Bendable Electronics and Sensing Technologies (BEST) Group, James Watt School of Engineering, University of Glasgow, Glasgow, U.K.
Ravinder Dahiya (Fellow, IEEE) is a Professor of electronics and nanoengineering with the University of Glasgow, Glasgow, U.K. He is the Leader of Bendable Electronics and Sensing Technologies (BEST) Research Group. His group conducts fundamental and applied research in flexible and printable electronics, tactile sensing, electronic skin, robotics, and wearable systems. He has authored or coauthored more than 400 publications, books, and submitted/granted patents and disclosures. He has led several international projects.
Prof. Dahiya holds the prestigious EPSRC Fellowship and received in past the Marie Curie and Japanese Monbusho Fellowships. He has received several awards, including the 2016 Microelectronic Engineering Young Investigator Award (Elsevier), the 2016 Technical Achievement Award from the IEEE Sensors Council, and the 11 Best Paper Awards as author/coauthor in international conferences and journals. He was the Technical Program Co-Chair of IEEE Sensors 2017 and IEEE Sensors 2018 and has been the General Chair of several conferences, including IEEE FLEPS (2019, 2020, and 2021), which he founded in 2019. He is the President (2022–2023) of the IEEE Sensors Council. He is the Founding-Editor-in-Chief of IEEE Journal on Flexible Electronics (J-FLEX) and has served on the editorial boards of Scientific Reports, IEEE Sensors Journal (2012–2020), and IEEE Transactions on Robotics (2012–2017).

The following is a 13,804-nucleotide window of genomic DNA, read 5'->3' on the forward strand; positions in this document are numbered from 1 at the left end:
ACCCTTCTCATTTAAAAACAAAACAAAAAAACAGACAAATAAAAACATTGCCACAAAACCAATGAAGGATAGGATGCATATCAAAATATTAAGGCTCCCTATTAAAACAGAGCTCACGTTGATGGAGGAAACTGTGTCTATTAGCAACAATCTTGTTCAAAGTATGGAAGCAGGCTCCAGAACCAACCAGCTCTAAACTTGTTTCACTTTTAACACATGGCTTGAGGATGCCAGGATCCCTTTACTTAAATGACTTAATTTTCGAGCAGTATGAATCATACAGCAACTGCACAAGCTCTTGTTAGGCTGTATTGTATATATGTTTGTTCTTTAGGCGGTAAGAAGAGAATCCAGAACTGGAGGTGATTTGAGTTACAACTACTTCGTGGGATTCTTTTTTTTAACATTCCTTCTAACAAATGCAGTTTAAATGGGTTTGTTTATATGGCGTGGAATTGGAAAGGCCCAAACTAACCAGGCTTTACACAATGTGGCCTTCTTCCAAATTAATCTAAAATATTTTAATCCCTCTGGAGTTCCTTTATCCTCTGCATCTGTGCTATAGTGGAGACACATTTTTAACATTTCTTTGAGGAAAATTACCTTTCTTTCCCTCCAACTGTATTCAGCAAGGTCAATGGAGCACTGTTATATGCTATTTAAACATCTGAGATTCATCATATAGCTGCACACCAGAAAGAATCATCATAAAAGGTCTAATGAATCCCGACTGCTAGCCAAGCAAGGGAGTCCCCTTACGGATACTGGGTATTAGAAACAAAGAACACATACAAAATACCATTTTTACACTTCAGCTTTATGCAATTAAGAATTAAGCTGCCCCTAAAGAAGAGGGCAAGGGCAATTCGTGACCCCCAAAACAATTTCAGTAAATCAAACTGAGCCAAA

Fig. 1. Circular electronics as a way forward to manage WPCB and eventually leading to zero waste

Fig. 2. (a) Global WEEE generated by year in Mt, (b) Application
owned per capita versus purchasing power parity, (c) E-waste and
e-waste/inhabitant vs. GDP per capita, reproduced with
permission from [41].

Fig. 3. Academic progress in tackling WEEE using a keyword
search from dimension app [42].

Fig. 4. Amount of waste PCBs from WEEE in the year 2021.

Fig. 5. Evolution of IC packaging and future directions

Fig. 6: (a) Relative abundance of materials in mobile phone (ppm),
(b) Global abundance of materials used in smartphone within the
earth crust or ocean (ppm), (c) Cost (€/kg) of materials used in
mobile phone.

Fig. 7: Impact score of various PCB materials in terms of (a)
Ecotoxicity, and (b) Human Toxicity (grey means no information, or
no impact)

Fig. 8. Comparison of the CEENE analysis for the recycling and landfill scenario, reproduced with permission from [51]

Fig. 9: General scheme for WPCB recycling.

Fig. 10. Examples of biodegradable electronics

Fig. 11. Biodegradable energy harvesting devices.

Fig. 12. Device and parts level sustainability of PCB

Fig. 13. Example of (a)-(b) three-stage neural network algorithm
based PCB sorting for efficient recycling, reproduced.

Fig. 14: Key design guidelines for recycling and reuse of PCBs.

Fig. 15: Design guidelines of future degradable PCBs.